We grow up with two myths about writing; the first is a belief that successful writers are born to write. The second myth we hold is that we cannot learn to write. Let’s begin this lesson on writing family history more easily by throwing these two myths into the wastepaper basket!
Anyone can learn to write. Not everyone will be a bestselling author. However, every writer can learn to write well and improve their writing by following a few easy steps.
Learning to write family history well requires curiosity, wisdom, personal dedication, self-confidence, planning, thinking strategies, emotional strength, good notetaking, organisation, interpretation, imagination, creativity, ideas, resources, editing skills, good writing friends AND A SENSE OF HUMOUR!
Having read most of the books currently available on writing, publishing and editing, I have benefited greatly from the advice of others. But, some authors are too ready to lecture the beginning writer, and their advice can be confusing and difficult to understand!
There is not much fun or clarity in advice such as '... the most evocative words create visceral or kinesthetic images ...' or '... the traditional well-made plot is an artificial thing ...'
If the beginning writer is looking for easy-to-follow or practical pathways to their writing, it is not found in this advice. Nor will they find much fun!
Writing should be a joyful, creative, enthralling experience. Over the last ten years I have led several family history writing groups, and their main aim was to improve writing skills but not, I add, at the expense of having fun.
To write good history there is no doubt you require all of the technical, language and creative skills you can muster. And you need passion, compassion and a sense of humour.
Who's writing this story?
I tell my students to write quickly at first without thinking too much about sentence structure or style. Do not worry at first about the exaggerated phrases, the wild generalisations, the turgid sentences, the disparate thoughts or the uncoordinated ideas that seem to flow so easily from the pen! Read this turgid long sentence from Memories & Dreams:
Still, her memories of childhood were dominated by her parent’s (sic) unending struggle, their battle with harsh, economic and social conditions; the unending struggle of her mother’s working life in the linen factory, the struggle of hard labour for men like her father in the rope factory and the struggle to keep clean and respectable in the filthy, flooded and neglected dock area of Bridge End, Ballymacarrett.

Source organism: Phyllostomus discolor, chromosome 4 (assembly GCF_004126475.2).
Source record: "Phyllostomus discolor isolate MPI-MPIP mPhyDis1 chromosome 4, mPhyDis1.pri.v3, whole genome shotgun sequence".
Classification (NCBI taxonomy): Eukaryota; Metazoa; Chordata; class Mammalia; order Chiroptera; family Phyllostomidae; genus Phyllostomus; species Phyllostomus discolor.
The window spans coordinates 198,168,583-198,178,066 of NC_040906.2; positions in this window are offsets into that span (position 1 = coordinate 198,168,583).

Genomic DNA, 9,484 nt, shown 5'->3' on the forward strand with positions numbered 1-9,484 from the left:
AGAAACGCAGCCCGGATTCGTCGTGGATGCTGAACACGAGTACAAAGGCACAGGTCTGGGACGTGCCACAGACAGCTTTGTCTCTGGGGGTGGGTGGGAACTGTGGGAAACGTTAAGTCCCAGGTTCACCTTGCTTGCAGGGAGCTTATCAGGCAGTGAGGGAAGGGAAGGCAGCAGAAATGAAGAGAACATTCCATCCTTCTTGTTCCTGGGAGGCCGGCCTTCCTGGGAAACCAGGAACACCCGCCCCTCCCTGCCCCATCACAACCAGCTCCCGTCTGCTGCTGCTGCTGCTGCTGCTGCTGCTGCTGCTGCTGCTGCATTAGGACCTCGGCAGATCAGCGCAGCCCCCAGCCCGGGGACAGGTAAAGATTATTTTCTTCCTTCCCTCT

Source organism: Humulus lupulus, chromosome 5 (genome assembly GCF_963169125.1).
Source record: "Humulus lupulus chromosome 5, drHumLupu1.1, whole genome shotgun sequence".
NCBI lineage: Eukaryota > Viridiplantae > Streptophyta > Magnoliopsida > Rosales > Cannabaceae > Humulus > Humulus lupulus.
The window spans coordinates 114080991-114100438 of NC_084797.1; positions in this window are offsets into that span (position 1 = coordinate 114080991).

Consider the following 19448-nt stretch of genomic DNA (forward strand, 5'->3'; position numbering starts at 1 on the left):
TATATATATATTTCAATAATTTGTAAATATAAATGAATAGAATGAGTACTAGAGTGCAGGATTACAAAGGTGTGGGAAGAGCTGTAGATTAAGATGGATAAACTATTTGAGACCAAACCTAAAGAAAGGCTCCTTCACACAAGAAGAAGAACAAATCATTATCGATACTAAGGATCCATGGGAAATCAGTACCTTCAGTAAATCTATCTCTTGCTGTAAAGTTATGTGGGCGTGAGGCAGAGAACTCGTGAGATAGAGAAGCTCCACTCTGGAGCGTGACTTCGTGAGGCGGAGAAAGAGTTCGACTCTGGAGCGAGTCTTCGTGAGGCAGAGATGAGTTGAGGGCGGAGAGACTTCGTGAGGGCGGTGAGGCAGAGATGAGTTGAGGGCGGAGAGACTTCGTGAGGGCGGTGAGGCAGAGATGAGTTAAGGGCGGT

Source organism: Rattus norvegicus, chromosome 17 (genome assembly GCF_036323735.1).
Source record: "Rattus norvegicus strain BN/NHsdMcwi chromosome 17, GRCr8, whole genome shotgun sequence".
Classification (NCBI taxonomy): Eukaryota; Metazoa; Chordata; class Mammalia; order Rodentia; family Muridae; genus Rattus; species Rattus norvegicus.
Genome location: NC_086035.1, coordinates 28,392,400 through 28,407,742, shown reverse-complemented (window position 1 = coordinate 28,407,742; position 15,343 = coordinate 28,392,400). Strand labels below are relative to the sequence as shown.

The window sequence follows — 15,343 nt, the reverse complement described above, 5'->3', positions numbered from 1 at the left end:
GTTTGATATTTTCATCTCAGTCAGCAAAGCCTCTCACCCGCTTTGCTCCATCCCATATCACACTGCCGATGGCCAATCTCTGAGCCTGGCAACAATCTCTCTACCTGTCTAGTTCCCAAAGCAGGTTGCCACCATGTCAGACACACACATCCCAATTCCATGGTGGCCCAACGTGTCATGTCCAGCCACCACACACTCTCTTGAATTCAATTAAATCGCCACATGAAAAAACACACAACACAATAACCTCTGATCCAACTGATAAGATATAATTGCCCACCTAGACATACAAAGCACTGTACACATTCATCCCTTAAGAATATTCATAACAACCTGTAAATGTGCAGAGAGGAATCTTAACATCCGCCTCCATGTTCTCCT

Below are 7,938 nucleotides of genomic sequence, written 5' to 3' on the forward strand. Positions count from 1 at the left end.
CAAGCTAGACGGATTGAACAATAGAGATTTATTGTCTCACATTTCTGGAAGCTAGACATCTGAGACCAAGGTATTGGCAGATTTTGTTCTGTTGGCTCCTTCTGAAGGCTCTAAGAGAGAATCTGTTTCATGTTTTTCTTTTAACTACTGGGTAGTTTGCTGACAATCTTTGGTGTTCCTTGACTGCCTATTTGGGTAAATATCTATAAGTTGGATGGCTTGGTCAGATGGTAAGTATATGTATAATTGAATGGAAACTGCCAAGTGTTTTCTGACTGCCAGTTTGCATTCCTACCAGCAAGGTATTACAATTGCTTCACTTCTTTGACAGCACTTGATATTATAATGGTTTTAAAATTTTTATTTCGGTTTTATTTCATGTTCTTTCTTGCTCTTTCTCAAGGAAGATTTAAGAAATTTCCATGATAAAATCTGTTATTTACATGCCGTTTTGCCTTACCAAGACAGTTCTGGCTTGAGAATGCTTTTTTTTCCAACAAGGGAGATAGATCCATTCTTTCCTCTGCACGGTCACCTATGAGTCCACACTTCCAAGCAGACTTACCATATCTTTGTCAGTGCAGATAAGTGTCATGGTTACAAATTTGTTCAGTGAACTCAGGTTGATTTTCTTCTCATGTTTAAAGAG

I am breathless now reading this sentence! It is long and repetitious. Given the chance I could rewrite as follows:
Her memories of childhood were dominated by poverty and hard times. Her parents were factory workers, their lives dominated by harsh economic and social conditions. There was, too, the struggle to keep clean and respectable in the filthy, flooded and neglected dock area of Bridge End, Ballymacarrett.
However, this is the beginning phase of finding your voice. You need to get the ideas, the stories and the passion onto the page. If the sentences are too long at first or there is unnecessary repetition, no matter for now. You can worry about fixing the sentences, and the syntax, later.
A family history can be written in any genre including fiction. Memoir and biographical approaches have become increasingly popular with family historians as they search for new and creative ways of telling family and personal histories.
Most family history will fit within what might be called an interpretive genre. You gather together all of the 'facts' and then interpret them. You make an assessment of how ancestors coped during economic depressions, what they did at work, how they responded to world wars or as settlers in a new country. You reflect on family relationships, family conflict, and the grief, joy and hope that people experienced each day of their lives.
There is no right way to write a family history. There is no specific genre that is best. If you prefer a traditional approach, that is fine. It is equally acceptable to write from your imagination or perhaps choose an approach somewhere between the two.
If you have difficulty thinking of what to write or how to write about a complex event or relationship, try to re-phrase your words and ideas in basic prose. Think about what it is you want to write, and use words that convey your meaning as clearly as possible. Keep your writing specific and straightforward. Use active words and write as you would talk.
I have found that some beginning writers take to dialogue very quickly. They have a good ear for the language of their childhood, and they can remember family conversations seemingly word for word. Other beginners prefer to write a traditional family history. They like a beginning, a middle and an end.
In some cases beginning writers value the emotional connection they feel for their stories and the characters. Their personal journey with the writing process is an integral part of the writing and the family history. But whatever genre or voice you use for your family history, ensure the reader understands what is 'true' and what is not. It is a simple matter to say 'I imagine that my grandmother said' or 'Uncle Arthur remembered that'. Or to write a preface informing readers that the dialogue in the book is based on stories told in the family and passed down through the generations and are not necessarily 'true'.